Trump’s speech recognizing Jerusalem: What it says and what it doesn’t say
By Nadav Shragai
The U.S. recognition of Jerusalem as the capital of Israel overturns American policy dating back 70 years and entails several immediate results, some of them declarative and some also practical:
Burial of the UN Resolution to Internationalize Jerusalem
Trump put paid to the notion of “internationalization,” which the United States had not officially renounced since November 29, 1947. That same day, of course, the UN General Assembly adopted Resolution 181 on dividing the Land of Israel between the Jews and the Arabs. The partition resolution stated, among other things, that: “The City of Jerusalem shall be established as a corpus separatum under a special international regime and shall be administered by the United Nations.”
According to the United Nations, the boundaries of Jerusalem then also encompassed the city of Bethlehem, and the internationalization of the city was to be in place for 10 years. However, it was never implemented. The outcomes of the Israel’s 1948-49 War of Independence and the division of Jerusalem between Israel and Jordan turned internationalization into a dead letter.
Until the “recognition speech,” the United States had never officially renounced internationalization while giving most of the emphasis in its policy to repeated statements that Jerusalem’s status would be determined in negotiations between the sides. Now that Trump has recognized Jerusalem as Israel’s capital, internationalization has become, from the U.S. standpoint, irrelevant history.
Plans for Dividing the City – In Deep-Freeze
Trump’s speech puts into deep-freeze the audacious plans for a division of the city, which were on the negotiating table during the tenures of Prime Ministers Ehud Barak and Ehud Olmert.
Barak and Olmert were prepared to divide Jerusalem, and two U.S. administrations, that of Bill Clinton and George W. Bush, were intensely involved in mediating between the sides and encouraging them to adopt such a plan in the hope of achieving peace. The countries of the European Union also took part in the negotiations on dividing Jerusalem at different stages.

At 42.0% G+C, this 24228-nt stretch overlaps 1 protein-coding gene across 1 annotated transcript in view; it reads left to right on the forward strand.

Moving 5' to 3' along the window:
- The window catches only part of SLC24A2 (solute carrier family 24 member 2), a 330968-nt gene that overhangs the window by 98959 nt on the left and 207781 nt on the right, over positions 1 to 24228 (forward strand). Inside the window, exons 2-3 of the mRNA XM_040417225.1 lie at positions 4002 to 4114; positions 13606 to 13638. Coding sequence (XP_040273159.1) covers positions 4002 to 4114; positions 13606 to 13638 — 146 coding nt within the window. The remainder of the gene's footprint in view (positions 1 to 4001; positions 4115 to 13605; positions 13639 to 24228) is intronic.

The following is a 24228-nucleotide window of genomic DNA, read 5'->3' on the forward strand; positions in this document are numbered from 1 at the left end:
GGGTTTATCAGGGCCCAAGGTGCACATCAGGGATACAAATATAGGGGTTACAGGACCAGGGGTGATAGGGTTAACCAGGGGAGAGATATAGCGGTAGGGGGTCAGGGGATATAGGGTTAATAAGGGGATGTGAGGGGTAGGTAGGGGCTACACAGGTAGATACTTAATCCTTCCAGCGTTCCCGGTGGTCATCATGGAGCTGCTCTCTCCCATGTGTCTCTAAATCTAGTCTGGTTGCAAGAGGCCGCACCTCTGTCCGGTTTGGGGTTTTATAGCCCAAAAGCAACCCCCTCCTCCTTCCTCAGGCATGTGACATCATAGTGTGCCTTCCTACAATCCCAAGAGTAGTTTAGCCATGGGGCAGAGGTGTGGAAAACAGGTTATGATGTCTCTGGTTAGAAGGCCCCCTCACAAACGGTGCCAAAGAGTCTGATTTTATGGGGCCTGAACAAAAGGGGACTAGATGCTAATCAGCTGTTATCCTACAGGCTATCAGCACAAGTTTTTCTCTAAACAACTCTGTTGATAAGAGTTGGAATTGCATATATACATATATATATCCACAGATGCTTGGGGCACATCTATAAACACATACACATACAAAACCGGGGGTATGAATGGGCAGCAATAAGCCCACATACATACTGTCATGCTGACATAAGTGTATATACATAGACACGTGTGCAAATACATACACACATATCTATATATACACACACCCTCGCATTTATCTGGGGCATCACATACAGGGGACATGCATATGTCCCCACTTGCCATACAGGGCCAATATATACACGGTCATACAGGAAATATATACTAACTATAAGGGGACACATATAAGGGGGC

In the wake of Trump’s speech and his recognition of Jerusalem as Israel’s capital, the chances that during his tenure such plans will again be broached are low.
A Single Territorial Unit without Sacrosanct Borders
Until Trump’s speech, the United States did not recognize either west or east Jerusalem as Israel’s capital, even though presidents, secretaries of state, and American diplomats were regularly hosted in the western part of the city.
Trump’s speech did not distinguish between west and east. He referred to Jerusalem with all its parts as a single unit. At the same time, the speech made clear that the United States does not necessarily regard the current borders as sacrosanct, or as the president himself put it: “We are not taking a position on any final status issues, including the specific boundaries of the Israeli sovereignty in Jerusalem or the resolution of contested borders. Those questions are up to the parties involved.”
Formal Recognition of the Reality of “One Jerusalem”
Trump again mentioned the Jewish people’s historical bond to Jerusalem, while also emphasizing his awareness of the current reality in the city.
The alley of the Western Wall has become a huge plaza. After many years, Jews can now visit the Temple Mount. The U.S. president now, in effect, recognizes all these places, along with the network of infrastructures, national parks, and governmental and national institutions that have been built in the added parts of Jerusalem – including on Mount Scopus, where Hadassah Hospital and the Hebrew University were re-established after 1967. In Atarot to the north, the Atarot Airport was put to use (and later closed). Numerous archaeological digs have been conducted in all parts of the city, and Jerusalem’s glorious past through the ages has been revealed.
All of this – along with, of course, the older reality in the western part of the city, where the government offices, the Knesset, the president’s residence, and the Supreme Court are located – the United States now recognizes as part of “Jerusalem, capital of Israel.”
Trump’s recognition of Jerusalem as Israel’s capital will purportedly change the State Department’s practice regarding the passport registration of American citizens born in Jerusalem. To this day, when an American is born in Paris, it is registered in his/her passport that the place of birth was in “Paris, France.” When an American is born in Tel Aviv, place of birth in the passport is recorded as “Tel Aviv, Israel.”
But when an American is born in Jerusalem, place of birth is registered as only “Jerusalem.” Now that the United States has recognized Jerusalem as Israel’s capital, perhaps it will be possible to change this practice and register “Jerusalem, Israel” on the passports of Americans born in Jerusalem.
What Is Missing from the American Recognition of Jerusalem as Israel’s Capital?
There Are No Free Gifts
There still is no easing of the major restrictions the United States has imposed on Israel regarding construction in Jewish neighborhoods and areas that are over the Green Line, whether in Jerusalem itself or in Greater Jerusalem.